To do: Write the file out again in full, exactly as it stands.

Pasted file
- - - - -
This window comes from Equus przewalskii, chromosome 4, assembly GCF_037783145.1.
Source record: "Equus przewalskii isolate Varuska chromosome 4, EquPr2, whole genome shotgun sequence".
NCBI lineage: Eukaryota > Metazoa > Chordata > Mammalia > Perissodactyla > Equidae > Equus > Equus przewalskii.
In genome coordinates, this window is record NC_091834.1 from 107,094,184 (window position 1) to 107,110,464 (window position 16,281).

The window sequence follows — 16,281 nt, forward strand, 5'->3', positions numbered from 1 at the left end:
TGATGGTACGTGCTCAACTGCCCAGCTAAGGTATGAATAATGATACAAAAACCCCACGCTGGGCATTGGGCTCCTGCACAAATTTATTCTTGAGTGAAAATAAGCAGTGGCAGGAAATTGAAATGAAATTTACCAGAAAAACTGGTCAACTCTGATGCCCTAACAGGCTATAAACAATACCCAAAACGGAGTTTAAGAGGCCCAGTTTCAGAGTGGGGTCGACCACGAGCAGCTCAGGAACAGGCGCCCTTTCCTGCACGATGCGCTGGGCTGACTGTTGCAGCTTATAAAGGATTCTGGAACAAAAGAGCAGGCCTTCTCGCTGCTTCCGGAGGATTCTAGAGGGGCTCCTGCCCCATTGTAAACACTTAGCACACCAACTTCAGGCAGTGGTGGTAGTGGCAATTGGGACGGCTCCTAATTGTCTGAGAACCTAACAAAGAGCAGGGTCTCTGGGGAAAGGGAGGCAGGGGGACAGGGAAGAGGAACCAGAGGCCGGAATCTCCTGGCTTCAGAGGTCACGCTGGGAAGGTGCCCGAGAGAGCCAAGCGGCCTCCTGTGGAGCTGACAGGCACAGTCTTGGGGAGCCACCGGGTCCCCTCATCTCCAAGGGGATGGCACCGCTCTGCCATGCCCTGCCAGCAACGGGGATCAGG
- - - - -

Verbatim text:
This window comes from Equus przewalskii, chromosome 4, assembly GCF_037783145.1.
Source record: "Equus przewalskii isolate Varuska chromosome 4, EquPr2, whole genome shotgun sequence".
NCBI lineage: Eukaryota > Metazoa > Chordata > Mammalia > Perissodactyla > Equidae > Equus > Equus przewalskii.
In genome coordinates, this window is record NC_091834.1 from 107,094,184 (window position 1) to 107,110,464 (window position 16,281).

The window sequence follows — 16,281 nt, forward strand, 5'->3', positions numbered from 1 at the left end:
TGATGGTACGTGCTCAACTGCCCAGCTAAGGTATGAATAATGATACAAAAACCCCACGCTGGGCATTGGGCTCCTGCACAAATTTATTCTTGAGTGAAAATAAGCAGTGGCAGGAAATTGAAATGAAATTTACCAGAAAAACTGGTCAACTCTGATGCCCTAACAGGCTATAAACAATACCCAAAACGGAGTTTAAGAGGCCCAGTTTCAGAGTGGGGTCGACCACGAGCAGCTCAGGAACAGGCGCCCTTTCCTGCACGATGCGCTGGGCTGACTGTTGCAGCTTATAAAGGATTCTGGAACAAAAGAGCAGGCCTTCTCGCTGCTTCCGGAGGATTCTAGAGGGGCTCCTGCCCCATTGTAAACACTTAGCACACCAACTTCAGGCAGTGGTGGTAGTGGCAATTGGGACGGCTCCTAATTGTCTGAGAACCTAACAAAGAGCAGGGTCTCTGGGGAAAGGGAGGCAGGGGGACAGGGAAGAGGAACCAGAGGCCGGAATCTCCTGGCTTCAGAGGTCACGCTGGGAAGGTGCCCGAGAGAGCCAAGCGGCCTCCTGTGGAGCTGACAGGCACAGTCTTGGGGAGCCACCGGGTCCCCTCATCTCCAAGGGGATGGCACCGCTCTGCCATGCCCTGCCAGCAACGGGGATCAGG